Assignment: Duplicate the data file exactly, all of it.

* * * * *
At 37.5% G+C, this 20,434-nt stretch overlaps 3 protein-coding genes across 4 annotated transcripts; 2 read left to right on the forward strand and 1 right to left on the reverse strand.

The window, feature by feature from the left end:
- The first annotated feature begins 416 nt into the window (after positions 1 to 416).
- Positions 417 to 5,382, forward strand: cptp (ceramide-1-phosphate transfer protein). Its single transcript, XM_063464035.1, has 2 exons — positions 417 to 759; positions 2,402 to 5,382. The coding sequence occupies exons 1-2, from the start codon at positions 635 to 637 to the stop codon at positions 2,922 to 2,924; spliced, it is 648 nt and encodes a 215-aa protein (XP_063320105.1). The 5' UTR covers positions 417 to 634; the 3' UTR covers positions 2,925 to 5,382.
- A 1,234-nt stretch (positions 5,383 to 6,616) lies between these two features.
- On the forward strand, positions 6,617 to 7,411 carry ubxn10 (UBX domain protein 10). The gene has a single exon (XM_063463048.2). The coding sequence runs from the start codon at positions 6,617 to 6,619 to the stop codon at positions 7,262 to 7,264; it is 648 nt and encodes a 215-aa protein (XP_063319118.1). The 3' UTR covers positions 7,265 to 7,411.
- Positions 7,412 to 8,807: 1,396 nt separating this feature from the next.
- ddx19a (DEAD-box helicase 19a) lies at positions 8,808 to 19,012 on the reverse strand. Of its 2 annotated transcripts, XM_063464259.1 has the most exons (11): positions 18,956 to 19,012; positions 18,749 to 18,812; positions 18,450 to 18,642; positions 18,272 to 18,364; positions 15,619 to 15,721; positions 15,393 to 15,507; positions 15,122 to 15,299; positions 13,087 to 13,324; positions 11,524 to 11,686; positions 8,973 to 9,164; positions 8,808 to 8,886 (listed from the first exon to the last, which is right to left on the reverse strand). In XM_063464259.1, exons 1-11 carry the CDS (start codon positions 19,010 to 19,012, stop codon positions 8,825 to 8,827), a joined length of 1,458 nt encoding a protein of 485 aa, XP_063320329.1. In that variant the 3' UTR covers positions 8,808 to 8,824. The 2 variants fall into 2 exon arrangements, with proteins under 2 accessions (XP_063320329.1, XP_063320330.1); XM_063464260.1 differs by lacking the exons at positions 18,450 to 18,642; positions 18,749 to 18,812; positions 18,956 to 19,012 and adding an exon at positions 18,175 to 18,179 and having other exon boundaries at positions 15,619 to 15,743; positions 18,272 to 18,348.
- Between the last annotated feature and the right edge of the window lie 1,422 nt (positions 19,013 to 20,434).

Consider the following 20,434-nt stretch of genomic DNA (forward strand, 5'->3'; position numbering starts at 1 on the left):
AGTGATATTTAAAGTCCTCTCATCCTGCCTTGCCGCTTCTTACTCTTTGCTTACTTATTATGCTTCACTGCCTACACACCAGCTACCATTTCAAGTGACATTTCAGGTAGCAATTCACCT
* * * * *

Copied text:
At 37.5% G+C, this 20,434-nt stretch overlaps 3 protein-coding genes across 4 annotated transcripts; 2 read left to right on the forward strand and 1 right to left on the reverse strand.

The window, feature by feature from the left end:
- The first annotated feature begins 416 nt into the window (after positions 1 to 416).
- Positions 417 to 5,382, forward strand: cptp (ceramide-1-phosphate transfer protein). Its single transcript, XM_063464035.1, has 2 exons — positions 417 to 759; positions 2,402 to 5,382. The coding sequence occupies exons 1-2, from the start codon at positions 635 to 637 to the stop codon at positions 2,922 to 2,924; spliced, it is 648 nt and encodes a 215-aa protein (XP_063320105.1). The 5' UTR covers positions 417 to 634; the 3' UTR covers positions 2,925 to 5,382.
- A 1,234-nt stretch (positions 5,383 to 6,616) lies between these two features.
- On the forward strand, positions 6,617 to 7,411 carry ubxn10 (UBX domain protein 10). The gene has a single exon (XM_063463048.2). The coding sequence runs from the start codon at positions 6,617 to 6,619 to the stop codon at positions 7,262 to 7,264; it is 648 nt and encodes a 215-aa protein (XP_063319118.1). The 3' UTR covers positions 7,265 to 7,411.
- Positions 7,412 to 8,807: 1,396 nt separating this feature from the next.
- ddx19a (DEAD-box helicase 19a) lies at positions 8,808 to 19,012 on the reverse strand. Of its 2 annotated transcripts, XM_063464259.1 has the most exons (11): positions 18,956 to 19,012; positions 18,749 to 18,812; positions 18,450 to 18,642; positions 18,272 to 18,364; positions 15,619 to 15,721; positions 15,393 to 15,507; positions 15,122 to 15,299; positions 13,087 to 13,324; positions 11,524 to 11,686; positions 8,973 to 9,164; positions 8,808 to 8,886 (listed from the first exon to the last, which is right to left on the reverse strand). In XM_063464259.1, exons 1-11 carry the CDS (start codon positions 19,010 to 19,012, stop codon positions 8,825 to 8,827), a joined length of 1,458 nt encoding a protein of 485 aa, XP_063320329.1. In that variant the 3' UTR covers positions 8,808 to 8,824. The 2 variants fall into 2 exon arrangements, with proteins under 2 accessions (XP_063320329.1, XP_063320330.1); XM_063464260.1 differs by lacking the exons at positions 18,450 to 18,642; positions 18,749 to 18,812; positions 18,956 to 19,012 and adding an exon at positions 18,175 to 18,179 and having other exon boundaries at positions 15,619 to 15,743; positions 18,272 to 18,348.
- Between the last annotated feature and the right edge of the window lie 1,422 nt (positions 19,013 to 20,434).

Consider the following 20,434-nt stretch of genomic DNA (forward strand, 5'->3'; position numbering starts at 1 on the left):
AGTGATATTTAAAGTCCTCTCATCCTGCCTTGCCGCTTCTTACTCTTTGCTTACTTATTATGCTTCACTGCCTACACACCAGCTACCATTTCAAGTGACATTTCAGGTAGCAATTCACCT